Seth Meyers on Trump’s trade war: hopefully truckers ‘return the favor in 2020’ | Culture

Seth Meyers

On Late Night, Seth Meyers checked in on what has traditionally been a source of stalwart support for Donald Trump: trucking.

The trucking industry remains a pillar of the American economy, worth over $700bn and employing more than 7 million people, “which is why Trump pandered so hard during an event with trucking industry executives at the White House” in March 2017, Meyers said. At the time, the president made soaring promises for truckers’ prosperity, donned an “I Heart Trucks” button and climbed into a semi (only to ask for directions on how to get back down).

So, Meyers said: how have truckers fared since then? Not well, according to numerous reports. Though Trump promised to a crowd of truckers in October 2017 that his tax bill would save them money, many drivers have ended up paying more in annual taxes.

“So while the tax plan lowered rates for trucking industry executives who make millions of dollars a year, it only made things worse for those actually doing the driving,” Meyers explained.

Additionally, Trump’s trade war has decreased the number of goods transported by truck, “but Trump would probably say: ‘If you think about it, that means they could just drive smaller trucks and then it would be easier to get down from them’”, Meyers joked, in reference to Trump’s confusion on climbing down from a cab.

“Thanks to Trump’s policies, truckers are forced to work more for less pay in potentially harmful conditions, and his ongoing trade wars could put thousands of truck drivers out of work entirely,” Meyers concluded. “So the best we can hope for is that truckers return the favor in 2020.”

Stephen Colbert

“Every day, I wake up and I think: things can’t possibly get any worse,” Stephen Colbert said to open the Late Show. “And every day, Donald Trump says: hold my Filet-O-Fish.”

Colbert launched into a roundup of the Trump administration’s latest dispiriting policy decisions, such as the announcement that, come October, poor immigrants will be denied permanent legal status if they use government benefit programs.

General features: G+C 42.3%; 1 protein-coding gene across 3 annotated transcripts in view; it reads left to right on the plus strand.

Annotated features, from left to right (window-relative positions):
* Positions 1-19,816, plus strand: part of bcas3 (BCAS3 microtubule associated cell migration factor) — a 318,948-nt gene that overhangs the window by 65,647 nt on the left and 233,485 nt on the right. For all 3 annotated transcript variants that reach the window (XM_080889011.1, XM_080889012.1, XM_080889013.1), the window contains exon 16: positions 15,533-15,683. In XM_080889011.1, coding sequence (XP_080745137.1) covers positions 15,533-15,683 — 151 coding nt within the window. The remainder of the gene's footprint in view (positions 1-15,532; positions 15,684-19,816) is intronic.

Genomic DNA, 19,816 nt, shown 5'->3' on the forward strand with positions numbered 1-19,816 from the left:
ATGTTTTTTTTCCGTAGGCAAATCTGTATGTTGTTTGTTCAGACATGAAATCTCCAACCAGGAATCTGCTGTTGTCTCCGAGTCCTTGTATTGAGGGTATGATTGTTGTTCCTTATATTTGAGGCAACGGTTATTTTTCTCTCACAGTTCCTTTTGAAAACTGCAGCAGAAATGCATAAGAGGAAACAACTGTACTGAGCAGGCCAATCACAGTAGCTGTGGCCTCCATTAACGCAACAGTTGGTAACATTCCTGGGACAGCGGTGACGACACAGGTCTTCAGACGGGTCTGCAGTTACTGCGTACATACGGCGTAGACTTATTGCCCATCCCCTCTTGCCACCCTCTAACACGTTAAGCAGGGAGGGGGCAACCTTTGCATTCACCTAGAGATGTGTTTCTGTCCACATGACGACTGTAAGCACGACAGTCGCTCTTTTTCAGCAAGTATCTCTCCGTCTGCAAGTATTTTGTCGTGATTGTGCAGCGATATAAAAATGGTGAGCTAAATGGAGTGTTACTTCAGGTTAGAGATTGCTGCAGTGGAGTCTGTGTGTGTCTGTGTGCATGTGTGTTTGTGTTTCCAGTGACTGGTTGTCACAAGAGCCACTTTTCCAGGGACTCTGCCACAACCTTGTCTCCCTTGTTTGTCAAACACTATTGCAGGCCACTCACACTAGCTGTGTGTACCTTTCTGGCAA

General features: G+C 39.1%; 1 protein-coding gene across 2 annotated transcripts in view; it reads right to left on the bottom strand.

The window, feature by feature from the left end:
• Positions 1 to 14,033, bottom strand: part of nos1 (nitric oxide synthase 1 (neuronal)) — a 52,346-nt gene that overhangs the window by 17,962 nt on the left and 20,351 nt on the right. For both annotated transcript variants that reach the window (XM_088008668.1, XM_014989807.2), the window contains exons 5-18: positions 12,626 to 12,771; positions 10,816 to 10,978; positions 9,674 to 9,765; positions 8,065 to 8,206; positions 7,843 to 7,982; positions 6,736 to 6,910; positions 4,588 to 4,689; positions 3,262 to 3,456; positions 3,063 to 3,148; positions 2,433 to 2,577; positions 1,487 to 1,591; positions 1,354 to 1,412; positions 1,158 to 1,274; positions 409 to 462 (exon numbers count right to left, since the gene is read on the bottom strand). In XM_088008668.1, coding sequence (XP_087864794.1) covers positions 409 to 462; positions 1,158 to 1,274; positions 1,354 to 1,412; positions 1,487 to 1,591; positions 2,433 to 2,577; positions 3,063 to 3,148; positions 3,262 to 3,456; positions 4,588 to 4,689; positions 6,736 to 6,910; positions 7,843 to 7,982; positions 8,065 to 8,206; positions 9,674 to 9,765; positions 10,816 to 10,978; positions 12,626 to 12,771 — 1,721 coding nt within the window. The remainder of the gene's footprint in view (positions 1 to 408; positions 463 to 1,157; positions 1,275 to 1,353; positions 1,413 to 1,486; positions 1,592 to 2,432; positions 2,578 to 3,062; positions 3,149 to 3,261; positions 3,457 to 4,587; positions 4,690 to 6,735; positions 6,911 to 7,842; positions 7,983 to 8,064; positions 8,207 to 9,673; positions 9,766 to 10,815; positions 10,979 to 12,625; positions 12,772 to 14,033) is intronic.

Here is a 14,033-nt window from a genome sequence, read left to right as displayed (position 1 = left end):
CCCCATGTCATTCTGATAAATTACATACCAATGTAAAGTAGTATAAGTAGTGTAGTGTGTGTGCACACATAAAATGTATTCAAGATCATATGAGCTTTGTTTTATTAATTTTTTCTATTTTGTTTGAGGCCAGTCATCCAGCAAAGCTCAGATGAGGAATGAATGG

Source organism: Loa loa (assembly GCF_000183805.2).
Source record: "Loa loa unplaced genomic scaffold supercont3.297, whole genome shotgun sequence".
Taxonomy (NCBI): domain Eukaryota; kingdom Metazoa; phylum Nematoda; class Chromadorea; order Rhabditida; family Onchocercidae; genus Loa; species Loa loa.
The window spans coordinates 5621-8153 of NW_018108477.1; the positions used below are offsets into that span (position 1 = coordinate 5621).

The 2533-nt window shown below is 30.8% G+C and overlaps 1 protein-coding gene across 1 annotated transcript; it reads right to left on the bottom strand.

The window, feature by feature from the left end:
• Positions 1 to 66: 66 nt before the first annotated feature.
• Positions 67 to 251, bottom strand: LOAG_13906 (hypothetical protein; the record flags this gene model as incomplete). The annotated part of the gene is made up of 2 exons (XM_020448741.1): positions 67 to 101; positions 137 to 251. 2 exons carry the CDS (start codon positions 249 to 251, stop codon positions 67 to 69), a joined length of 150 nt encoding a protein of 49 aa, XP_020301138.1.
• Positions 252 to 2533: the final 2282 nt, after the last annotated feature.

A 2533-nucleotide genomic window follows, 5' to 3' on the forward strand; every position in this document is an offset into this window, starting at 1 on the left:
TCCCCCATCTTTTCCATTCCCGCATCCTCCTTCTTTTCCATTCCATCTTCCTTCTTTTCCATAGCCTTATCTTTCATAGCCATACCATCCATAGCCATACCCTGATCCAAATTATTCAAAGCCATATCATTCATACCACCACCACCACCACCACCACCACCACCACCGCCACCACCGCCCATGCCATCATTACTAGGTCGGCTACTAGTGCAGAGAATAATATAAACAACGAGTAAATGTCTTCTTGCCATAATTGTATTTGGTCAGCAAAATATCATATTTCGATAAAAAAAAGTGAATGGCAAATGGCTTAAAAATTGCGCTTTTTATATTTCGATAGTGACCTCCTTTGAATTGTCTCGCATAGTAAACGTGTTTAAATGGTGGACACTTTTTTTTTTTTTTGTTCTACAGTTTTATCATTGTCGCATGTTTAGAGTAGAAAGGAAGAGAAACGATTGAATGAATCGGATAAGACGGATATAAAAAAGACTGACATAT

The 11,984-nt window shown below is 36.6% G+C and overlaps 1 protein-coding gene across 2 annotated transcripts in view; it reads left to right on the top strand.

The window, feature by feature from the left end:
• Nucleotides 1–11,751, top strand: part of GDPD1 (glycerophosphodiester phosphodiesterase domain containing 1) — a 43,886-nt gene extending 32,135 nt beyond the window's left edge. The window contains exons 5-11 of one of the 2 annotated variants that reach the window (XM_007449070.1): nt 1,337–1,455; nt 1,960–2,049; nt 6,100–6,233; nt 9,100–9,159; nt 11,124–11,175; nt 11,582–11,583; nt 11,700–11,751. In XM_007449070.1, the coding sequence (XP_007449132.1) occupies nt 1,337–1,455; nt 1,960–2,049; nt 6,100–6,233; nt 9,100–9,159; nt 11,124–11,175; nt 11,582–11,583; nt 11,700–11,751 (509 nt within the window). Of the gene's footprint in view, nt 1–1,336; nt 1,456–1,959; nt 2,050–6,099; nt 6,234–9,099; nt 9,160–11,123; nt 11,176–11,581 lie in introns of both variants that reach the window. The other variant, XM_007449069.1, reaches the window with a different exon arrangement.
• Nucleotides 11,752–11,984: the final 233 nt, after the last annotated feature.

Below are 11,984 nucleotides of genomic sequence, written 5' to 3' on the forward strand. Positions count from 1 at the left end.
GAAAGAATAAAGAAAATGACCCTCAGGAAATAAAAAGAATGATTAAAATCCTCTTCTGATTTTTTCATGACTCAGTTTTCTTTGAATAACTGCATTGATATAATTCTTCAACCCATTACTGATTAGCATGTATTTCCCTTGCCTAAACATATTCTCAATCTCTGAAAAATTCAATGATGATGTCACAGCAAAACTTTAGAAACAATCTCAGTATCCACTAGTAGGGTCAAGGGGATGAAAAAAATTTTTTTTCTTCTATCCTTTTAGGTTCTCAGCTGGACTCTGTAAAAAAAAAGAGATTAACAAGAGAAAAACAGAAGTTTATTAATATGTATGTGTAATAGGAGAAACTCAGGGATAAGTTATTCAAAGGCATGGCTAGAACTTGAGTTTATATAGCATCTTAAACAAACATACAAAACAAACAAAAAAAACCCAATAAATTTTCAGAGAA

“Really?” Colbert intoned. “Because I know of at least one immigrant lady who lives in really nice public housing and pretty much only works on Christmas.”

The administration attempted to defend the policy yesterday by deploying the acting director US Citizenship and Immigration Services, Ken Cuccinelli, to answer press questions. When asked why the Latino community shouldn’t feel targeted by the Latino-targeting policy, Cuccinelli said that if the same conversation were happening a hundred years ago, it would have applied to his Italian immigrant ancestors.

Colbert translated as Cuccinelli: “Luckily, we’re not having this conversation a hundred years ago, or else I wouldn’t be up here today to pull up the ladder between he and my family. Suck it, Hispanics.”

Meanwhile, Trump continued to avoid responsibility for retweeting a conspiracy theory that blamed the Clintons for financier and registered sex offender Jeffrey Epstein’s death this past weekend. When pressed by a reporter, Trump said the retweet wasn’t him, and regardless, the account has half a million followers and is thus “respected”.

Colbert was incredulous. “First of all, it WAS from you. A retweet is from you,” he said before assuming Trump’s voice and logic. “What? I didn’t stab you! That was somebody else’s knife! I re-stabbed you. And by the way, the guy whose knife I used? A very respected stabber.”

Trevor Noah

The Daily Show

Hmm… Fox News hosts have a curious habit of going on surprise vacations after saying something controversial.

August 14, 2019

The threat of white supremacy has been a much discussed topic in the US lately, said Trevor Noah on The Daily Show, but “there is one person who still isn’t convinced: Fox News anchor and concerned face drawn on to a balloon Tucker Carlson”.

Last week, Carlson called white supremacy a “hoax” used to divide the country because, he claimed, there wouldn’t be enough white supremacists in America to fill a college football stadium.

“My man, most stadiums hold 100,000 people,” Noah retorted. “We shouldn’t have enough white supremacists to fill a golf cart, that’s how many we should have.”

Noah also pointed out Carlson’s double standard when it comes to terrorist threats. “Tucker Carlson only gives white terrorists this pass,” he said. “After 9/11, he wasn’t like: ‘Al Qaida? Please, what was it, like 19 people? Is this a real thing? Call me when they can sell out a Knicks game, OK?’’

Carlson’s inaccurate assertion that white supremacy is a hoax has not gone over well with everyone – three advertisers have pulled out of his show, and Carlson has gone on a previously unannounced trip to “the wilderness” to fish for brook trout with his son.

The vacation timing seemed suspicious, Noah said, but who knows? “Maybe lots of people leave for fishing vacations on Wednesday nights at 9pm. I mean, you never know when the fish are going to start biting.”

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